If you fail to build a retirement fortress, then you risk losing everything that you have worked so hard to accumulate. When you then retire and throw open the doors to your fortress treasury, it will be cold, empty and stripped bare. Don’t let this happen to you.


Step #1: Seek the Higher Ground

The best location for any fortified building or structure is always the higher ground. From this vantage point, looking down on the land below, you can see all approaching threats and can take action sooner. From the higher ground, you are less likely to be caught off-guard or be taken by the “element of surprise”. That’s why most castles, forts or military encampments tend to be strategically built on the higher ground. It is a superior position. The higher ground is easier to defend and you certainly don’t want to be caught fighting an uphill battle. If you do then you and your troops will get exhausted and will face ultimate defeat. Defend from the higher ground not from the low-lands.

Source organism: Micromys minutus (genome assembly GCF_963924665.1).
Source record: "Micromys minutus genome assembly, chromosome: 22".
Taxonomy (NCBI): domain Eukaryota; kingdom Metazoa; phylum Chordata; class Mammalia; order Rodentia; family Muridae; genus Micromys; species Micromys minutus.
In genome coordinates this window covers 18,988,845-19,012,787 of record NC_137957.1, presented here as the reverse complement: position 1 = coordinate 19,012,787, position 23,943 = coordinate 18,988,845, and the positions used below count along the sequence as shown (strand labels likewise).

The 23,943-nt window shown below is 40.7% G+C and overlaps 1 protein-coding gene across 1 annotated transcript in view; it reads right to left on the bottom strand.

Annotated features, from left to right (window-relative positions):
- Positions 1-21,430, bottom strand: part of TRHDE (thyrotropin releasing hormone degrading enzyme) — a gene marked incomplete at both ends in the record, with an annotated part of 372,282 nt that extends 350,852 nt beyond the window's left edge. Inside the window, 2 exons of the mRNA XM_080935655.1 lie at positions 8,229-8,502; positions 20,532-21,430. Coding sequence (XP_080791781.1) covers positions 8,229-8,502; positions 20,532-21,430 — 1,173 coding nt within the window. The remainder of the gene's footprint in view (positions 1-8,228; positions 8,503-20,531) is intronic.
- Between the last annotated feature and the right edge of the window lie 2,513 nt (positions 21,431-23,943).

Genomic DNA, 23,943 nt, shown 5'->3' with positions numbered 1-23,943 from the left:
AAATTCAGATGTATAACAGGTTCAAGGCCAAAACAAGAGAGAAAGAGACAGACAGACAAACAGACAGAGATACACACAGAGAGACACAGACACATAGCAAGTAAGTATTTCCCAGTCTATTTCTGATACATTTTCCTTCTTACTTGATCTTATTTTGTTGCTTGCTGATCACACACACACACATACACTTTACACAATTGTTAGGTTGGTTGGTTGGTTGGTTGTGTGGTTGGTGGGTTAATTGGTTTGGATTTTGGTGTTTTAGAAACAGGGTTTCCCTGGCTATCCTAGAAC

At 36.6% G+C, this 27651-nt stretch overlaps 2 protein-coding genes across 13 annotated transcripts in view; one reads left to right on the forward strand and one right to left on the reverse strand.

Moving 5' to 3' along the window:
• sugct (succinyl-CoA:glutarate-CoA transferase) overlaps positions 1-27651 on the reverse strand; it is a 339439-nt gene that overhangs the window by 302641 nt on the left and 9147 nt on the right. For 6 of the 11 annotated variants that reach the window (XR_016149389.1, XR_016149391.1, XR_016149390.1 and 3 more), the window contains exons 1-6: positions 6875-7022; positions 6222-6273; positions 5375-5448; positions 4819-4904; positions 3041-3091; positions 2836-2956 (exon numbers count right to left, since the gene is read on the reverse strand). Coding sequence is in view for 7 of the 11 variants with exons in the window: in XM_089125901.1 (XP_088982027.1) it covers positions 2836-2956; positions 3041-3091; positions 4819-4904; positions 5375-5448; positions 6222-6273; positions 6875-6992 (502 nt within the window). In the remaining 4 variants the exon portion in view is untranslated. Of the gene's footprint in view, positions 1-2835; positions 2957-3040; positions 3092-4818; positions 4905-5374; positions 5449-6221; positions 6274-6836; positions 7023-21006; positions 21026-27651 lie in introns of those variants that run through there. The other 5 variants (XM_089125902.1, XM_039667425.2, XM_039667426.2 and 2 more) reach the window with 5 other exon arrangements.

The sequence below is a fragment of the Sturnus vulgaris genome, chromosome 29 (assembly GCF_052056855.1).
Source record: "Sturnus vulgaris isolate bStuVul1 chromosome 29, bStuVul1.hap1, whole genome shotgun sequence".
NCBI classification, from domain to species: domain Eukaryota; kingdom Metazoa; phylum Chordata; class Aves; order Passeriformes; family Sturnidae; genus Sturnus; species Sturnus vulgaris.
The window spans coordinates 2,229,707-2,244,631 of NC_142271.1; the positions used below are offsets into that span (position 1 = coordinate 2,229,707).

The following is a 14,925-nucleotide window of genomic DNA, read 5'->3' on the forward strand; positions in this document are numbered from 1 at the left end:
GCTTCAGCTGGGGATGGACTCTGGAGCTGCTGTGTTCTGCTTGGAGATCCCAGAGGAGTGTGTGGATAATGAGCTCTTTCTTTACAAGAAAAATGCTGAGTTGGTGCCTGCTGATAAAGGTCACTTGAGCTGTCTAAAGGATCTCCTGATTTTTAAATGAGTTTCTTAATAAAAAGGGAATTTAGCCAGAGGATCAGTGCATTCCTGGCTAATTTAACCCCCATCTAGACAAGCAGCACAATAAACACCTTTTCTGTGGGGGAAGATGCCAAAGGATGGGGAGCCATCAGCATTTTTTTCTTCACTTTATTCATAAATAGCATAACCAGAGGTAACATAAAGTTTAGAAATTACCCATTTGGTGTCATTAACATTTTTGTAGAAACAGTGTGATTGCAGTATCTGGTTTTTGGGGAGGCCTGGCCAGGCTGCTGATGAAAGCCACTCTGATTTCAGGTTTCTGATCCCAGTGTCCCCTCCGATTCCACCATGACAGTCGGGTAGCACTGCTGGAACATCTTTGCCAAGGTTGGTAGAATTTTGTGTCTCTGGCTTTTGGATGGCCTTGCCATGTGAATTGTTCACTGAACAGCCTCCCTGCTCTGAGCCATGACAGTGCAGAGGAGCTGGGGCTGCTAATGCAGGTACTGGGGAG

From the higher ground, you can lay a solid foundation that forms the base of your retirement fortress. Like a house, if you build a weak and brittle foundation, the house will sink and eventually collapse. If you use sub-standard materials, opting for cheaper building materials, they will too deteriorate faster over time and the structure will eventually collapse.

So what is the higher ground that you seek when designing and building your retirement fortress? What will give you that bedrock foundation upon which you will build your fortress?